In an emergency always call 999

Safety advice after identity theft was rated as top online concern by Derbyshire residents

Posted on 23rd February 2017

We are offering advice to help you to protect your personal details from fraudsters after identity theft was rated as a top online safety concern.

726 residents in Derbyshire took part in the National Cyber Survey launched by the Economic and Cyber Crime Prevention Centre to share their views of what concerns them when heading online.

87% of those who took part identified identity theft as being their biggest concern, with ransomware and bank accounts being compromised also being highlighted as issues.

Identity fraud happens when a fraudster pretends to be an innocent individual to buy a product or take out a loan in their name. Often victims do not even realise that they have been targeted until a bill arrives for something they did not buy or they experience problems with their credit rating.

To carry out this kind of fraud successfully, fraudsters usually have access to their victim’s personal information such as name, date of birth, address, their bank and who they hold accounts with. Fraudsters get hold of this in a variety of ways, including through hacking and data loss, as well as using social media to put the pieces of someone’s identity together.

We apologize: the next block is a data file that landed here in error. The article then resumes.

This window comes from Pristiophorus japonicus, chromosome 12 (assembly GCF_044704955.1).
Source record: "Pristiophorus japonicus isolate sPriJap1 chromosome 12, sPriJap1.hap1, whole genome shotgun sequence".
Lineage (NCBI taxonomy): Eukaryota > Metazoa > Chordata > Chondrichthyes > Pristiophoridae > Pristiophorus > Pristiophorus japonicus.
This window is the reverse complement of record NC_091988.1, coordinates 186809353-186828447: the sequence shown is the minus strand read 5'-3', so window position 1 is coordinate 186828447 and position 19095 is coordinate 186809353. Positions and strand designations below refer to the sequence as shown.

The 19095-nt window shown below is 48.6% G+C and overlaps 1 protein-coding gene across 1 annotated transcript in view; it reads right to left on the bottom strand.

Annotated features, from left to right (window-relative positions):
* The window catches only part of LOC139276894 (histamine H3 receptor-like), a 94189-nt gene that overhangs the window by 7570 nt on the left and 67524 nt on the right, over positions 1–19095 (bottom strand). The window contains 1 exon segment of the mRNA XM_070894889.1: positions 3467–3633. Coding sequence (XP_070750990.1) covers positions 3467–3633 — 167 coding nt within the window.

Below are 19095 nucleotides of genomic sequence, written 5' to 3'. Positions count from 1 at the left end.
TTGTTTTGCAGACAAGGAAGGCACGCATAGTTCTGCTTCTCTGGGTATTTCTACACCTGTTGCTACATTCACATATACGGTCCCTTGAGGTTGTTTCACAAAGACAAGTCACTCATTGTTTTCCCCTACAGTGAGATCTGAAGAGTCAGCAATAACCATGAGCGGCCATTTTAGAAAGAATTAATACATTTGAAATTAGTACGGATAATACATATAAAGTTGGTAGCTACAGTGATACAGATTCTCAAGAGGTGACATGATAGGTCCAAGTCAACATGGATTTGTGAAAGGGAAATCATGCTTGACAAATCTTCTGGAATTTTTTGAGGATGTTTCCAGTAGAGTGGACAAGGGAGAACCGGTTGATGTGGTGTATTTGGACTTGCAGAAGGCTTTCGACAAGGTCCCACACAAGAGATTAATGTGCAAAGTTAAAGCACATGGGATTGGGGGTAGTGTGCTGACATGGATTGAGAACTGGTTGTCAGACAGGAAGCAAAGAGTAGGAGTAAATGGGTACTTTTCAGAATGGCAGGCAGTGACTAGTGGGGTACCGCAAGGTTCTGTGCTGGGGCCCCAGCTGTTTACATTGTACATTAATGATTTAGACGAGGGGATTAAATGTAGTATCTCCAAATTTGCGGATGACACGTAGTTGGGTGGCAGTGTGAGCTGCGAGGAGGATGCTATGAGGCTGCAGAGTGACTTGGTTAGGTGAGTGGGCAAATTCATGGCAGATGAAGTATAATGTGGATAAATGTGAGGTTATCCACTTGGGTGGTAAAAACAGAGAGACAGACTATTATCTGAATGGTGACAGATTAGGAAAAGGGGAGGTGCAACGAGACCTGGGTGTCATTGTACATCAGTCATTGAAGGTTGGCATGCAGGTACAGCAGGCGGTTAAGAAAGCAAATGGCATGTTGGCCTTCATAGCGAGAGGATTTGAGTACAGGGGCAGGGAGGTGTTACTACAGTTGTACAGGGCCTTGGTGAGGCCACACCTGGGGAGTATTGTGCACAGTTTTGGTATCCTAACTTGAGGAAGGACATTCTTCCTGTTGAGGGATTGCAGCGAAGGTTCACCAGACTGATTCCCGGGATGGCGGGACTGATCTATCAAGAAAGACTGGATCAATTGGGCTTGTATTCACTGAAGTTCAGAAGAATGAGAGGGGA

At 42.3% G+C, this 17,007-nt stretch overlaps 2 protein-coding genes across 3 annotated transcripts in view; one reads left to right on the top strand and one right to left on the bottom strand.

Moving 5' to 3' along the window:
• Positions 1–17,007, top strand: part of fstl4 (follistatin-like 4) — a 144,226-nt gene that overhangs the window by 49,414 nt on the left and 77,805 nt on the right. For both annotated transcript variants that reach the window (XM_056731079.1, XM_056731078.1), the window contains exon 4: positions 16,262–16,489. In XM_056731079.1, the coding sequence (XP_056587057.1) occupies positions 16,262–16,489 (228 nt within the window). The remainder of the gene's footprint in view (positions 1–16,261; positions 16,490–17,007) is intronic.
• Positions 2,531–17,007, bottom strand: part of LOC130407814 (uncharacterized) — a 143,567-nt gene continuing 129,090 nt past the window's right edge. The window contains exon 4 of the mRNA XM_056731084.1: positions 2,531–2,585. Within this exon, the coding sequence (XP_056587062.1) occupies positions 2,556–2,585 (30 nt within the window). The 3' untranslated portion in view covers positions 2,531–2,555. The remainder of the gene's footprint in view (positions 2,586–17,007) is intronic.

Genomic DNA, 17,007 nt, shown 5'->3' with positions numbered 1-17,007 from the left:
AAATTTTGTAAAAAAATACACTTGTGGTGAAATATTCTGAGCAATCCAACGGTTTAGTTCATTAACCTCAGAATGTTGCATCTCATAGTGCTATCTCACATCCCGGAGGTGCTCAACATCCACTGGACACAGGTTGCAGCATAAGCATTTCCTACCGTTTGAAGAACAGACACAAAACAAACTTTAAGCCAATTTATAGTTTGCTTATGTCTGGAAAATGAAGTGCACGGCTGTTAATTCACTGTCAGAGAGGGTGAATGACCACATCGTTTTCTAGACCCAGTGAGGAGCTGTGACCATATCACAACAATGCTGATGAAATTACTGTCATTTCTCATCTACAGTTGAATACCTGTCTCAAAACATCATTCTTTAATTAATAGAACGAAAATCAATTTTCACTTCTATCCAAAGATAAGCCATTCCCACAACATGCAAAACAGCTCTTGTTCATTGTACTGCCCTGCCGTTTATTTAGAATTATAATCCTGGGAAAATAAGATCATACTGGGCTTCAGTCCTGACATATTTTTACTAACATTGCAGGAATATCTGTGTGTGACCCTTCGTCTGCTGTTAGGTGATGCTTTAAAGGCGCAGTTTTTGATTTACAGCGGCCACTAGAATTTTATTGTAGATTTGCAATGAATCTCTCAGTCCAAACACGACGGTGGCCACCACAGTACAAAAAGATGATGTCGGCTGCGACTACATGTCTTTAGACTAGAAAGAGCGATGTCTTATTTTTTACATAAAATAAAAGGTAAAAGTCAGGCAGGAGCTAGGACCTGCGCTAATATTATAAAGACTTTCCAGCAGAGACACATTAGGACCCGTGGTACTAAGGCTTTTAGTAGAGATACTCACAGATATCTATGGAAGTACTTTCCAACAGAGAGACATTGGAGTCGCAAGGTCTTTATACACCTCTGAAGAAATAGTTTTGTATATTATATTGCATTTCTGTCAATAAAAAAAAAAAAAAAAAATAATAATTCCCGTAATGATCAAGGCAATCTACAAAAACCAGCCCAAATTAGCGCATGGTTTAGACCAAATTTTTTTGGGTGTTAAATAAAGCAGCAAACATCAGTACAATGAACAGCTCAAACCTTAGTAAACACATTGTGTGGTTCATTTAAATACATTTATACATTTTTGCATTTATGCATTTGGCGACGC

Simple steps can be taken to prevent you from becoming a victim of identity fraud. This includes:

  • Always shred anything with your name, address or financial information on before throwing it away and never leave things like bills lying around for others to see.
  • Remember that your bank or building society will never ask for a whole security number, PIN or password.
  • Ensure that you check your statements carefully and report any suspicious activity to your bank or financial service provider straight away.
  • Inform your bank or credit card company if a statement that you are expecting doesn’t arrive.
  • If you move house, ask Royal Mail to redirect your post for at least a year.
  • Check your personal credit file 2-3 months after you have moved house to detect any key changes to your credit file which could indicate potential fraudulent activity. Callcredit, Equifax and Experian all offer a credit report checking service.
  • Report any suspicious activity to the police on 101 - in an emergency dial 999

For more advice around fraud, visit the dedicated Stamp out Fraud webpage here

Do you need a quick answer to a general question? Then we recommend you visit the national Ask The Police web site.